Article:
Aftershock & Afterburn
by Sylvia Day
This book was odd, because I sort of liked it and hated it simultaneously. And there may be some mild spoilers in my review because it's easier to explain my issues with the book if I include examples.Summary: Never mix business with pleasure. Never bring politics into the bedroom. In a way I did both when I took Jackson Rutledge as a lover. I can't say I wasn't warned.
Two years later, he was back. Walking into a deal I'd worked hard to close. Under the tutelage of Lei Yeung, one of the sharpest businesswomen in New York, I had picked up a thing or two since Jax walked away. I wasn't the girl he once knew, but he hadn't changed. Unlike the last time we'd drifted into each other's lives, I knew exactly what I was dealing with... and how addictive his touch could be.
The inner circle of glamour, sex, and privilege was Jax's playground--but this time, I knew the rules of the game. In the cutthroat business world, one adage rules all: keep your enemies close and your ex-lovers closer...
I once wrote a blog post about what the worst thing that a book can be and for me, the answer is boring. I can't stand boring books, and I can forgive a lot in a book so long as it doesn't bore me. So, when I say I liked this one, that is why -- it didn't bore me. It hooked me. It kept me entertained for a couple of hours.
I liked it for that reason...but, it also frustrated me in so many ways that I hated it for.
It was everything from little irritations (like her repeatedly calling her phone her "smartphone" -- got on my nerves so much and dated the book in an annoying way) to bigger things, like the fact I could not stand Jax and Gia as a couple.
The writing wasn't bad (although the sex scenes did have me rolling my eyes and snorting in derision multiple times -- not sure if that was down to the writing or just my dislike of the couple, probably the latter) but as this was a romance book, the fact that I hated the couple was...well, not good.
I did not believe they loved each other at all -- they barely knew each other and it seemed like the only thing they had in common was physical attraction and sexual chemistry, but love is about more than that. Jax... he was awful 99% of the time, he treated her like crap and he pulls quite a few infuriating moves that would make Christian Gray proud (stalking is not something to swoon over, stalking is something that should have you heading straight to file a restraining order, it is not cute, it is creepy).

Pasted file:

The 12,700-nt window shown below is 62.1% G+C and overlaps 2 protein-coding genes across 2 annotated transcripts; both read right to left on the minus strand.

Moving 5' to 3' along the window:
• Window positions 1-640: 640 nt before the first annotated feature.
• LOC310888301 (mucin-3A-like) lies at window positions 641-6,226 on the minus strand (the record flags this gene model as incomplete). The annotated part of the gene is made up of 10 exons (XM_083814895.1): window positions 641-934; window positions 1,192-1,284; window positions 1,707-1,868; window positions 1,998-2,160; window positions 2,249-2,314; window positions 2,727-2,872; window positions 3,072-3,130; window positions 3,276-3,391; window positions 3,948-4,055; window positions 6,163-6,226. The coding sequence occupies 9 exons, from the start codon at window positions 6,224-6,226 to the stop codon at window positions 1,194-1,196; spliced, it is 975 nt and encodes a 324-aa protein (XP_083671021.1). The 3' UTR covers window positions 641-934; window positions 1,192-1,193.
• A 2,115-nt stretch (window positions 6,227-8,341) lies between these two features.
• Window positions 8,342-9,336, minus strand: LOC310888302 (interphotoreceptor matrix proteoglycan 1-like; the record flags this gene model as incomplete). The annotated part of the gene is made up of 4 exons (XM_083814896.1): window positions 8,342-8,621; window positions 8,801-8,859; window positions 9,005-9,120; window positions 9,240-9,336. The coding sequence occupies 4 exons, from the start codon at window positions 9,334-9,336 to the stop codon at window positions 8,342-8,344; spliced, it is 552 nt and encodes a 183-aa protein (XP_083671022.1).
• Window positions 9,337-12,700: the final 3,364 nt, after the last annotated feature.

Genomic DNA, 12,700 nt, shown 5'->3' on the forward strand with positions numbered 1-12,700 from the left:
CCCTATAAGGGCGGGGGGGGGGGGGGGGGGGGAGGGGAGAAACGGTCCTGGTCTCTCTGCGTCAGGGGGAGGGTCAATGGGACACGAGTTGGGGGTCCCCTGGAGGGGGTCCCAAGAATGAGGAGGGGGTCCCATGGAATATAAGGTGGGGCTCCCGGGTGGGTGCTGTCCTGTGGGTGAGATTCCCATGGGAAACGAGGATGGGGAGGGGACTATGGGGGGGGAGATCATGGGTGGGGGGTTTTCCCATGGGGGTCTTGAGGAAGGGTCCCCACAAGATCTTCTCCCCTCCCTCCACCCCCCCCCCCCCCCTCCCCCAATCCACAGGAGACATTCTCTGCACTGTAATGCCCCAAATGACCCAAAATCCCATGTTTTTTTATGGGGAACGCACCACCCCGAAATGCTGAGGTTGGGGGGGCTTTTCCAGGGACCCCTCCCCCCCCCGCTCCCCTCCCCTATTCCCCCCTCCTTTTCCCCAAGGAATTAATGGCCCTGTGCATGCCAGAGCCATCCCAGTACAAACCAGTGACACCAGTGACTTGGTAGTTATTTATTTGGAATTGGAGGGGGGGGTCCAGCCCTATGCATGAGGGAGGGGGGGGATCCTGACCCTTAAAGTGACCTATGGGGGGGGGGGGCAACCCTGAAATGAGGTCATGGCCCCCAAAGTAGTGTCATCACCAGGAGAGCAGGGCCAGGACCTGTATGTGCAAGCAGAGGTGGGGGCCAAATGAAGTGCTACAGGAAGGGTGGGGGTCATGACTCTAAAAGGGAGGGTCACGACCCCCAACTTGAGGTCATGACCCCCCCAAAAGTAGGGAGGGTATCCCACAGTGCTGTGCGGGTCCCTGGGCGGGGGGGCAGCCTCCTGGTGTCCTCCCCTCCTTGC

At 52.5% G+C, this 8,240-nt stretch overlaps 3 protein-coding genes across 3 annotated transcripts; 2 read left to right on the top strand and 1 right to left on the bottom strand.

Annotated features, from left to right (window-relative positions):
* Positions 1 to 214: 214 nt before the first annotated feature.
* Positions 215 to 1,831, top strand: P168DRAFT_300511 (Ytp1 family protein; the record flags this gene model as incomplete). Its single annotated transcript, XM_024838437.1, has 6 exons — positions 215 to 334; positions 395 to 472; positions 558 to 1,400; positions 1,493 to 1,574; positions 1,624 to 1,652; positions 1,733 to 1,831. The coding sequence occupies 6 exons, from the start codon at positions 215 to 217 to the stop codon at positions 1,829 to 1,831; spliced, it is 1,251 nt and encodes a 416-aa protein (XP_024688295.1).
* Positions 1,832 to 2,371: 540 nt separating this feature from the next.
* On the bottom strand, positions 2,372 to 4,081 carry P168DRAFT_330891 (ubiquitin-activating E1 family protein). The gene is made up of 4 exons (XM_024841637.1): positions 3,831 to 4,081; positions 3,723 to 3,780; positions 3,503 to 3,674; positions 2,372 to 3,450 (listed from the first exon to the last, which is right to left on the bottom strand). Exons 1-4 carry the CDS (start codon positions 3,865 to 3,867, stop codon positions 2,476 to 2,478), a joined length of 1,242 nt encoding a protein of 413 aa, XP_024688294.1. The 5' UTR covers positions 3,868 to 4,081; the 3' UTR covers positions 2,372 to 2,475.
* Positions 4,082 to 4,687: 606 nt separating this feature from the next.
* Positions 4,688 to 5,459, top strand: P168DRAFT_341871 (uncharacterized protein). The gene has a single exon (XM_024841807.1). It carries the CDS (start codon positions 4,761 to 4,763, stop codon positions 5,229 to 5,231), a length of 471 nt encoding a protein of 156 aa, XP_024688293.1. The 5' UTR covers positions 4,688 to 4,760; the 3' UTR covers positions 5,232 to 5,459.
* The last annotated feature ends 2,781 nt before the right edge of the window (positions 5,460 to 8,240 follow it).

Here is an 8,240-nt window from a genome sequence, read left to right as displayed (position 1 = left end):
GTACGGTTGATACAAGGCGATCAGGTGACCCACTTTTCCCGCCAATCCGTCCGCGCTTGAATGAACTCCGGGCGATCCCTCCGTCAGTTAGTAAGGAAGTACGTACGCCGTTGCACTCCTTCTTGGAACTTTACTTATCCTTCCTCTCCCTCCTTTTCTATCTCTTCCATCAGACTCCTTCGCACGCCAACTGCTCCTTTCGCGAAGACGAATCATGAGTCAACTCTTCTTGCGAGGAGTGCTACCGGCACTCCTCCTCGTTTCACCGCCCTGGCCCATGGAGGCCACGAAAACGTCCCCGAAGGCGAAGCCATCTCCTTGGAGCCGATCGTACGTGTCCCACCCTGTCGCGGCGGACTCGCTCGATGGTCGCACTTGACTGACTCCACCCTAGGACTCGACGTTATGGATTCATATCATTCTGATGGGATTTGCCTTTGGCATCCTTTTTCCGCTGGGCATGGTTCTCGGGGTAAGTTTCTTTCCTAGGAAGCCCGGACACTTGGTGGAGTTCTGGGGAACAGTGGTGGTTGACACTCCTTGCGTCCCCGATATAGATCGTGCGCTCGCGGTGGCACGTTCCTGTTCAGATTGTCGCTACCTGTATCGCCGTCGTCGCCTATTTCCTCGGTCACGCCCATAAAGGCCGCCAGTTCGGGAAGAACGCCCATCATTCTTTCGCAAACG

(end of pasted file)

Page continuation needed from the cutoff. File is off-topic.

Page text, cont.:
The worst part was that, on her own, I liked Gia. I liked the way she was with her family, I liked the relationship she had with her boss and that she was strong and independent...but that just made it all the more disappointing when those good things about her character go right out the window when Jax is on the scene. He treats her like crap and she'll think that it's not okay or even say directly to him that it's not okay...but then sex happens and she allows him to keep treating her that way.
It's like, you know when you have a friend who is dating someone that treats them like terribly and they deserve so much better and you just want to scream at them to be a lioness instead of being his doormat? That feeling. This book gave me a lot of that feeling.
Even things that were probably supposed to be romantic were just ruined by his character.
Moving in together? A big step in a relationship, a good thing, right? Not when the dude just decides she is moving in with him. He doesn't ask, he doesn't even wait for her to give any sort of opinion or response, he just says that she is moving in with him. When she needs space, he doesn't give it to her -- whether that's by stalking her to another state, or showing up at her hotel room and threatening his way into her room so she'll talk to him, or climbing into bed with her when she's made it clear she didn't want to sleep in the same room as him that night, or ordering her about like a child when she says she wants to stay with her family for one night...eughfvlsfdvb - I'm getting angry just thinking about it.
Relationships based on sex and attraction are fair enough, but don't try to call that love. It's lust. This book was a whole lot of tell and barely any show when it came to the love part. I can't think of one conversation they had that wasn't small talk or them talking about sex or arguing about the problems with their relationship (i.e. that he treats her like crap, but in the end it's always okay because sex)...if they had any scenes together that showed love instead of lust then I'm drawing a blank trying to remember them (the ending doesn't even count, but my explanation of why would get a bit too spoilery).
Basically...the romance sucked and considering this is a romance book that meant the book kind of sucked. But it also kind of didn't because it was entertaining? Confusing. Yes.
I'd rate this book 2 stars out of 5, but in spite of that, I do look forward to reading another Sylvia Day book because it takes talent for an author to keep me reading a book that I hate.